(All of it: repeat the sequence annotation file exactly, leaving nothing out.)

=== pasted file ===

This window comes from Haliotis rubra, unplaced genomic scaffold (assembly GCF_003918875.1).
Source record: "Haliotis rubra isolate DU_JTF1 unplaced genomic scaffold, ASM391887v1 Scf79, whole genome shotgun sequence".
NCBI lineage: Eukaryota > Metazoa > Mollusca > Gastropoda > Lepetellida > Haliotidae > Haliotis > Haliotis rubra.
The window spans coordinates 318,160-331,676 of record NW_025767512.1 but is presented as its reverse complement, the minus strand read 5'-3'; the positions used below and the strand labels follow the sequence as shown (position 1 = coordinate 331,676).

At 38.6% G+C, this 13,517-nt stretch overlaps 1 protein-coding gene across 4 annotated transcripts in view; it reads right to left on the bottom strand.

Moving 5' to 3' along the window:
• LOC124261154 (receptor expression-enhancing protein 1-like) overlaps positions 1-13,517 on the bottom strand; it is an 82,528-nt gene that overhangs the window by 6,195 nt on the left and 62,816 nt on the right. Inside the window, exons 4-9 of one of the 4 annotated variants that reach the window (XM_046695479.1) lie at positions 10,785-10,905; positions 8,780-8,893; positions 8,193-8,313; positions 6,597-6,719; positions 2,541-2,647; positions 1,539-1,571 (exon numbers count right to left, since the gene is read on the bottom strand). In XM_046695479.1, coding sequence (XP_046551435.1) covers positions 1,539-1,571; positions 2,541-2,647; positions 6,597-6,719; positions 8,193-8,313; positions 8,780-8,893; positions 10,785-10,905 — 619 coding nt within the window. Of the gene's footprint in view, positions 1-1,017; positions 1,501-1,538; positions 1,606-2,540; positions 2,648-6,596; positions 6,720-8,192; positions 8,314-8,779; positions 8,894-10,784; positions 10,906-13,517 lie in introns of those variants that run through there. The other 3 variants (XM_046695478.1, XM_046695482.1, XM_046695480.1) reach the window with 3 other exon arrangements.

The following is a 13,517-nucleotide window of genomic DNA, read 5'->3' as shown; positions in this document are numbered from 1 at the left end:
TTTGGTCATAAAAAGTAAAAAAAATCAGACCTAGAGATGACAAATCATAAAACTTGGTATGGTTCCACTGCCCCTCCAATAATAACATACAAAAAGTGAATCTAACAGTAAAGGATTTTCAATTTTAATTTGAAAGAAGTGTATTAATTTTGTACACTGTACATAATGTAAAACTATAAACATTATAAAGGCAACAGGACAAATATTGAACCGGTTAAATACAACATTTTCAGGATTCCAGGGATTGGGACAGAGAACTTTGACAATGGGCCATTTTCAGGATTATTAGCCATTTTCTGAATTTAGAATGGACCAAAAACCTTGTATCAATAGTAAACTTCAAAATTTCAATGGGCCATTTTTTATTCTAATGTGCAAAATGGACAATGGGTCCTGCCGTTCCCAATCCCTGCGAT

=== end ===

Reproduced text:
This window comes from Haliotis rubra, unplaced genomic scaffold (assembly GCF_003918875.1).
Source record: "Haliotis rubra isolate DU_JTF1 unplaced genomic scaffold, ASM391887v1 Scf79, whole genome shotgun sequence".
NCBI lineage: Eukaryota > Metazoa > Mollusca > Gastropoda > Lepetellida > Haliotidae > Haliotis > Haliotis rubra.
The window spans coordinates 318,160-331,676 of record NW_025767512.1 but is presented as its reverse complement, the minus strand read 5'-3'; the positions used below and the strand labels follow the sequence as shown (position 1 = coordinate 331,676).

At 38.6% G+C, this 13,517-nt stretch overlaps 1 protein-coding gene across 4 annotated transcripts in view; it reads right to left on the bottom strand.

Moving 5' to 3' along the window:
• LOC124261154 (receptor expression-enhancing protein 1-like) overlaps positions 1-13,517 on the bottom strand; it is an 82,528-nt gene that overhangs the window by 6,195 nt on the left and 62,816 nt on the right. Inside the window, exons 4-9 of one of the 4 annotated variants that reach the window (XM_046695479.1) lie at positions 10,785-10,905; positions 8,780-8,893; positions 8,193-8,313; positions 6,597-6,719; positions 2,541-2,647; positions 1,539-1,571 (exon numbers count right to left, since the gene is read on the bottom strand). In XM_046695479.1, coding sequence (XP_046551435.1) covers positions 1,539-1,571; positions 2,541-2,647; positions 6,597-6,719; positions 8,193-8,313; positions 8,780-8,893; positions 10,785-10,905 — 619 coding nt within the window. Of the gene's footprint in view, positions 1-1,017; positions 1,501-1,538; positions 1,606-2,540; positions 2,648-6,596; positions 6,720-8,192; positions 8,314-8,779; positions 8,894-10,784; positions 10,906-13,517 lie in introns of those variants that run through there. The other 3 variants (XM_046695478.1, XM_046695482.1, XM_046695480.1) reach the window with 3 other exon arrangements.

The following is a 13,517-nucleotide window of genomic DNA, read 5'->3' as shown; positions in this document are numbered from 1 at the left end:
TTTGGTCATAAAAAGTAAAAAAAATCAGACCTAGAGATGACAAATCATAAAACTTGGTATGGTTCCACTGCCCCTCCAATAATAACATACAAAAAGTGAATCTAACAGTAAAGGATTTTCAATTTTAATTTGAAAGAAGTGTATTAATTTTGTACACTGTACATAATGTAAAACTATAAACATTATAAAGGCAACAGGACAAATATTGAACCGGTTAAATACAACATTTTCAGGATTCCAGGGATTGGGACAGAGAACTTTGACAATGGGCCATTTTCAGGATTATTAGCCATTTTCTGAATTTAGAATGGACCAAAAACCTTGTATCAATAGTAAACTTCAAAATTTCAATGGGCCATTTTTTATTCTAATGTGCAAAATGGACAATGGGTCCTGCCGTTCCCAATCCCTGCGAT